January 2018: Cryptocurrency Bloodbath

Mere weeks after Bitcoin peaked at close to $20,000 in December 2017, a widespread crash brought the crypto top dog and rest of the cryptocurrency market, down to its knees. While Bitcoin was already on a steady decline since reaching its all-time high valuation, the magnitude of the situation worsened on January 15, 2018, as other major cryptocurrencies like Bitcoin Cash, Ripple and Litecoin followed its lead.

It wasn’t just the major cryptocurrencies that declined by a significant percentage. Hundreds of other altcoins also saw their upward momentum reverse almost overnight. The cumulative market cap of all cryptocurrencies also briefly dipped below $500 billion. Only a month ago, that figure was closer to $800 billion and well on track to cross the trillion dollar threshold for the first time.

Several reasons have been attributed to the cryptocurrency market’s sudden downturn. A day before the crash, several media outlets reported that some Asian countries were going to impose heavy regulations on digital currencies and initial coin offerings. Considering that South Korean exchange Bithumb and some Chinese investors make up a large share of the total cryptocurrency trading volume, news of a possible ban potentially scared off many of the newer investors.

Yet another plausible reason for the decline could have been the rumors suggesting that China was seeking to ban cryptocurrency mining operations in the country. After all, it is quite an open secret at this point that the electricity consumption due to Bitcoin mining alone surpasses that of several developed nations combined. Despite the rumor turning out to be reported as false a few days later, it was simply a case of too little, too late.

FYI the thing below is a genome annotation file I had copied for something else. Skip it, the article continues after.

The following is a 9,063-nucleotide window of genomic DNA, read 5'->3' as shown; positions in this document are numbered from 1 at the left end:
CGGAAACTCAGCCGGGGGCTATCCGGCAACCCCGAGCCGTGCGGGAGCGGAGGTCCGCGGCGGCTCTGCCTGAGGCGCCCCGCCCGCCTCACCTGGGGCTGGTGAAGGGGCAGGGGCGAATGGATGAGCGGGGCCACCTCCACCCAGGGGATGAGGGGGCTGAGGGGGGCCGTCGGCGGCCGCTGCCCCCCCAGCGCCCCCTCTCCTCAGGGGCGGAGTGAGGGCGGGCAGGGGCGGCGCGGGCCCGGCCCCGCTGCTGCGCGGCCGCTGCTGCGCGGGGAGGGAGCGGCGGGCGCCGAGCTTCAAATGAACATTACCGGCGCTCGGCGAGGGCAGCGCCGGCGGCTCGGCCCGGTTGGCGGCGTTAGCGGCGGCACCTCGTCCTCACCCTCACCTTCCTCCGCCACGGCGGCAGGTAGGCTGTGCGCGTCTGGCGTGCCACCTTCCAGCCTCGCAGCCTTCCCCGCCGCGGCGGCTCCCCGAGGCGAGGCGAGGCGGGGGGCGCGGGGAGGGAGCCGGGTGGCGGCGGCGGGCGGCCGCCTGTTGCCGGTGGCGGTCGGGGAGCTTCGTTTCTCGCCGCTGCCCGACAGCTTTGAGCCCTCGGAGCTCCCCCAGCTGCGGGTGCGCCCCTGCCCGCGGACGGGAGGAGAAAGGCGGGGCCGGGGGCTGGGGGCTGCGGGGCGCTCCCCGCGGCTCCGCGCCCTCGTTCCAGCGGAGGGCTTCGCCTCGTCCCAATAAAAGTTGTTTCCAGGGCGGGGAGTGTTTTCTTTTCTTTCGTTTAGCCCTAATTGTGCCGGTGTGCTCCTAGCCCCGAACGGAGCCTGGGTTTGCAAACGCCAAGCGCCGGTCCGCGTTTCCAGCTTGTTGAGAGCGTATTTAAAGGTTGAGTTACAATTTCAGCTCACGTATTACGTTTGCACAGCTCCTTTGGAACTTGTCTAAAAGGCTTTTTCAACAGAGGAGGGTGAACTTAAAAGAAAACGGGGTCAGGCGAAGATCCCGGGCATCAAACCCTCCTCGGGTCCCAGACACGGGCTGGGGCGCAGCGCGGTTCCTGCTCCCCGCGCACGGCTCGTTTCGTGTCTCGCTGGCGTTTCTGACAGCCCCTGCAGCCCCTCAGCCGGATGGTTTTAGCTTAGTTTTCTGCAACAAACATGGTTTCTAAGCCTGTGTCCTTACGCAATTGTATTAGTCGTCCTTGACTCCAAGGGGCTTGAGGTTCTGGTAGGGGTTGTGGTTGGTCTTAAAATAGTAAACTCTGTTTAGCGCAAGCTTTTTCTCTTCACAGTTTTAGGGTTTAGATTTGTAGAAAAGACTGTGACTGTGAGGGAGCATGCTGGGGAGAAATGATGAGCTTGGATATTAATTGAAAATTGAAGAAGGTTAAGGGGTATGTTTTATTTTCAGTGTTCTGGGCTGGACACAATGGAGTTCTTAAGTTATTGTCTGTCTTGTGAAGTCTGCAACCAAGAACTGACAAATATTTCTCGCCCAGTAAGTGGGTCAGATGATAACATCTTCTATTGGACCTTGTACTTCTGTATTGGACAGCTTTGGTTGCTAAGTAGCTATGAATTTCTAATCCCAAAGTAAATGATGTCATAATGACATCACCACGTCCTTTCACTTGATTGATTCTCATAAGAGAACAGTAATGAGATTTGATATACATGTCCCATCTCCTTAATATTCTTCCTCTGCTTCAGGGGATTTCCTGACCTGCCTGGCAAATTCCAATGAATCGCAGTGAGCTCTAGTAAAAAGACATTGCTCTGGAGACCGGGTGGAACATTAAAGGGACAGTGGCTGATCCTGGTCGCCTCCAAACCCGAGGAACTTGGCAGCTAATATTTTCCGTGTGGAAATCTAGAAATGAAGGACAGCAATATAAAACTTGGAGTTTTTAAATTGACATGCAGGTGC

The digital currency community is also speculating that Wall Street may be to blame for the largely sideways movement of the market. On December 12, 2017, CBOE began trading Bitcoin futures for the first time in the history. Furthermore, its rival, CME Group, also the owners of the largest futures exchange in the world, had its first contract expire on January 26, 2018.

In the futures market where the best prediction wins, stability is key. Crypto, on the other hand, has been known to be anything but stable. Consequently, some believe that Wall Street whales manipulated and distorted the market as per their preferences.

While none of the aforementioned reasons may have indeed been responsible for the sharp decline in prices, it would not be surprising if they were at least partially to blame. With a largely stagnant price, the digital currency market is no longer offering either the thrill of fast-paced price swings, nor the ability to easily make thousands of dollars in a day. The Bitcoinprice cryptocurrency newsletter, however, makes it a point to report such fluctuations in price.

Even though the correction may seem like a bad thing and, for some people, may appear to signal the end of cryptocurrency trading as we know it, the sudden dip in prices may have been warranted and in fact, necessary for a host of different reasons. Chief among these would be the fact that Bitcoin’s bull run from $9,000 to $20,000 was without much resistance and alarmingly quick. While rapid growth in price and valuation is not unprecedented, especially for older cryptocurrencies, typically, in the past, every time Bitcoin reaches a new milestone, the market tends to correct itself in response.

A correction in the cryptocurrency market is as important as it is for most other asset classes in the world of finance. That said, even though nearly half a month has passed since this correction or crash, Bitcoin and the rest of the market has not yet resumed its ascent towards new peaks. There is no doubt, that at some point, news of Bitcoin will hit mainstream media yet again.